Презентация Wildlife and Fisheries Resource Governance

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The fundamental Problem of  Wildlife and Fisheries Resource Governance The fundamental Problem of Wildlife and Fisheries Resource Governance

5) Wildlife : - a) Importance of wildlife : - i) Wildlife helps to preserve biodiversity.5) Wildlife : — a) Importance of wildlife : — i) Wildlife helps to preserve biodiversity. ii) Wild life helps to maintain food chains and food web. iii) We get useful products from wild life like food, medicines, leather, bones, honey, lac etc. b) Conservation of wildlife : — i) Preserving the natural habitats of animals. ii) Banning poaching of animals. iii) Protecting endangered species of animals. iv) Setting up of wildlife sanctuaries, national parks, biosphere reserves etc.

Contents 1. Utilization of common property resources 2. Fisheries and economic development 3. The simple sustainableContents 1. Utilization of common property resources 2. Fisheries and economic development 3. The simple sustainable fisheries model 4. Efficient fisheries 5. Unmanaged common property fisheries 6. Fisheries over time: Dynamics 7. Uncertainty in fisheries 8. Special fisheries: Schooling and migration 9. Multispecies fisheries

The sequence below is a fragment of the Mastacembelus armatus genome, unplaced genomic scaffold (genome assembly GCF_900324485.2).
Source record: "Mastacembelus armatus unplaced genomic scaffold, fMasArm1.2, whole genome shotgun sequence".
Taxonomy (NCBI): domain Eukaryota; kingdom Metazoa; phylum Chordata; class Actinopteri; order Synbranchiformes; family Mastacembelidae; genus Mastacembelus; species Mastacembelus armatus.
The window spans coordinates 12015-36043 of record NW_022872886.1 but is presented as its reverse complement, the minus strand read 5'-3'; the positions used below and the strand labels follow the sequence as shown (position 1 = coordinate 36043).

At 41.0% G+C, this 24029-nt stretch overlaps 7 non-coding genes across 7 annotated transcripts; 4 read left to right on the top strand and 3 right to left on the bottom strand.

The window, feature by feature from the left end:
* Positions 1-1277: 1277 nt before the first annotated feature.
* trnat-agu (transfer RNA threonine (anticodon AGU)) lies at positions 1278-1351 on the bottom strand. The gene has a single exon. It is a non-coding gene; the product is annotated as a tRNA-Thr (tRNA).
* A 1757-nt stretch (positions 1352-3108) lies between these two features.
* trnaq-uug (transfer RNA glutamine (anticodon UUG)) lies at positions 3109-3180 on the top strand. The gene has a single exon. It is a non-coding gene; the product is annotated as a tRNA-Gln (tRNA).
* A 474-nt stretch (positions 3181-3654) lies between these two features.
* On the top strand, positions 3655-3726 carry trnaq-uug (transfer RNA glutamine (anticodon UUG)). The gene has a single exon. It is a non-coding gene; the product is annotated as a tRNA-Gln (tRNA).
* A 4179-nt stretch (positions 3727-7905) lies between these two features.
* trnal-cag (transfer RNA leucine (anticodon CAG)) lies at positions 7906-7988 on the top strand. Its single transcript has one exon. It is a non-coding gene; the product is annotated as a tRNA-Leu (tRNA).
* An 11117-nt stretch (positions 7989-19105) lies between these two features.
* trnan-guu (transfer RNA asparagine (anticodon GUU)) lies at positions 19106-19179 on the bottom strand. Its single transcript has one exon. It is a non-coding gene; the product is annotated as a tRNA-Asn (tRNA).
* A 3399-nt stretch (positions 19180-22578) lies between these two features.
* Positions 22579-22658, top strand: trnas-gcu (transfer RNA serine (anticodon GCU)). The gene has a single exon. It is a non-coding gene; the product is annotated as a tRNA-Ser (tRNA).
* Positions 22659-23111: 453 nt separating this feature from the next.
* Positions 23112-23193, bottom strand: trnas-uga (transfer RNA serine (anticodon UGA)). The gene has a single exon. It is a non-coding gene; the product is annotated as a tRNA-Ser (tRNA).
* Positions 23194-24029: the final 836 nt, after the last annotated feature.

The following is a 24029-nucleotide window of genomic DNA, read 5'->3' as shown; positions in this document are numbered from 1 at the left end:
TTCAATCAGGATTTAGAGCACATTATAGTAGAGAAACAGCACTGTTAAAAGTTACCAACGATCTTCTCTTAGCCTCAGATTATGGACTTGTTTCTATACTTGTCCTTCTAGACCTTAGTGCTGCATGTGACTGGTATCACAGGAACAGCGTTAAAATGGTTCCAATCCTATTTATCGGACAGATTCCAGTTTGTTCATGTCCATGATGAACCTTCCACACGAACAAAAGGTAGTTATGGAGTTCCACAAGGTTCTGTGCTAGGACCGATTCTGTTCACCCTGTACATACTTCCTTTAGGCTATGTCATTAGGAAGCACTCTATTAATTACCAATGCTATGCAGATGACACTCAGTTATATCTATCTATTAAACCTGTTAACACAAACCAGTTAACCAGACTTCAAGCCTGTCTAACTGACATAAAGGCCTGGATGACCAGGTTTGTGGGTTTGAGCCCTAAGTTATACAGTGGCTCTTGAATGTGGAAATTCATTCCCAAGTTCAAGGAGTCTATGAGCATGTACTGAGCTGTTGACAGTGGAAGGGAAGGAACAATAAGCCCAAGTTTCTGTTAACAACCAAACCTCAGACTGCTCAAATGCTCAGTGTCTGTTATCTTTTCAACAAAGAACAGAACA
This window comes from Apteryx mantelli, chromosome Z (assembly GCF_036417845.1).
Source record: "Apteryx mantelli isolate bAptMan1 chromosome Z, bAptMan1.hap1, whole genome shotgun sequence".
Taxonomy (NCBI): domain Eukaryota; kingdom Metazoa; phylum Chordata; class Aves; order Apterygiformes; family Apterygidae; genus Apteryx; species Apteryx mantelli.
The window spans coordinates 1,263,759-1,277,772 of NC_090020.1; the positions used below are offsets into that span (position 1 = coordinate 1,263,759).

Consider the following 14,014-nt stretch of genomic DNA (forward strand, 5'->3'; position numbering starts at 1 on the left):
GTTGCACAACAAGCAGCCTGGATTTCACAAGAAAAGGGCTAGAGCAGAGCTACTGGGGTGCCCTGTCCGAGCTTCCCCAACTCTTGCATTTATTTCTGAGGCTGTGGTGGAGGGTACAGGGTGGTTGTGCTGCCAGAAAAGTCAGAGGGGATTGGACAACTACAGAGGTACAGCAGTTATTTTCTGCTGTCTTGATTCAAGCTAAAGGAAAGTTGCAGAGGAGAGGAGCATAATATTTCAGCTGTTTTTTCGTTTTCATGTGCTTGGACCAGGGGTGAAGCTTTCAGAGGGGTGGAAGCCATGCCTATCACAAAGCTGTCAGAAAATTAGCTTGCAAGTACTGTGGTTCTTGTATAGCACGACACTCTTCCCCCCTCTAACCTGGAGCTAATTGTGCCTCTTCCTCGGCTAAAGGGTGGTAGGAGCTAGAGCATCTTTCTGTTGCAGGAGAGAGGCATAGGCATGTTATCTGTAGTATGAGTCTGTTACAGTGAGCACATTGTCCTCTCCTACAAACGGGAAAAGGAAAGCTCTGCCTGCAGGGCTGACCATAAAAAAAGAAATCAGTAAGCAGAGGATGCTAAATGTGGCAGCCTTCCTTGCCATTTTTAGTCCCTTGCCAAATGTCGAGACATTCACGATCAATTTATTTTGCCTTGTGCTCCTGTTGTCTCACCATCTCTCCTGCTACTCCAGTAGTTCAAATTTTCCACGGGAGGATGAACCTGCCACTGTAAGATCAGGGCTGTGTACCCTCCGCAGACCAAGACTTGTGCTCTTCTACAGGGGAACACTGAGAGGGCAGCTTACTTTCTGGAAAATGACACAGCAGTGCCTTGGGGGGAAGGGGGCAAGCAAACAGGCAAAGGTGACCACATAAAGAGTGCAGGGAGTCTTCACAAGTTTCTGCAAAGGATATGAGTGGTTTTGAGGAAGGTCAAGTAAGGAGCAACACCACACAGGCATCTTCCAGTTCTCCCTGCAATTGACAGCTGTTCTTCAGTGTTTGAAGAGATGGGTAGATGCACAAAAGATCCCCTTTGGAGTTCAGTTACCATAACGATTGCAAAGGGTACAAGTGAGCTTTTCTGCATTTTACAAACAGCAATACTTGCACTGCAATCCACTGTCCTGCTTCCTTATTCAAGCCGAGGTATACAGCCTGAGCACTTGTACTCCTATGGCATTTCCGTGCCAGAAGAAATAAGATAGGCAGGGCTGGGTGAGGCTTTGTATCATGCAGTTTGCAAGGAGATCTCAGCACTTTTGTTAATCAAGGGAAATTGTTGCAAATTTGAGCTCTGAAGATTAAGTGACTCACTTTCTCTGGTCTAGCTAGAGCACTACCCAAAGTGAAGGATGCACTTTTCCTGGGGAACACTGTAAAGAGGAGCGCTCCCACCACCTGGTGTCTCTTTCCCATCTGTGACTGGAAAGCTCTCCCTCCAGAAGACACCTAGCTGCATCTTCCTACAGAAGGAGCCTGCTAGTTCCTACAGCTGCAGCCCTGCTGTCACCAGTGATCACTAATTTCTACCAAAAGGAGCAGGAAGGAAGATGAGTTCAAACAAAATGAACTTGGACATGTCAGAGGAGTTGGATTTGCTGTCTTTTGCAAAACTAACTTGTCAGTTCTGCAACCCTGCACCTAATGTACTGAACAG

Lecture 1 Utilization of Common Property Resources:  Opportunities and limitations • The economic (and social)Lecture 1 Utilization of Common Property Resources: Opportunities and limitations • The economic (and social) problem is to arrange production and consumption so as to maximize national economic welfare. • Opportunities for generating economic welfare measured by the GDP (gross domestic production) • So, the economic governance problem is to find ways to maximize the GDP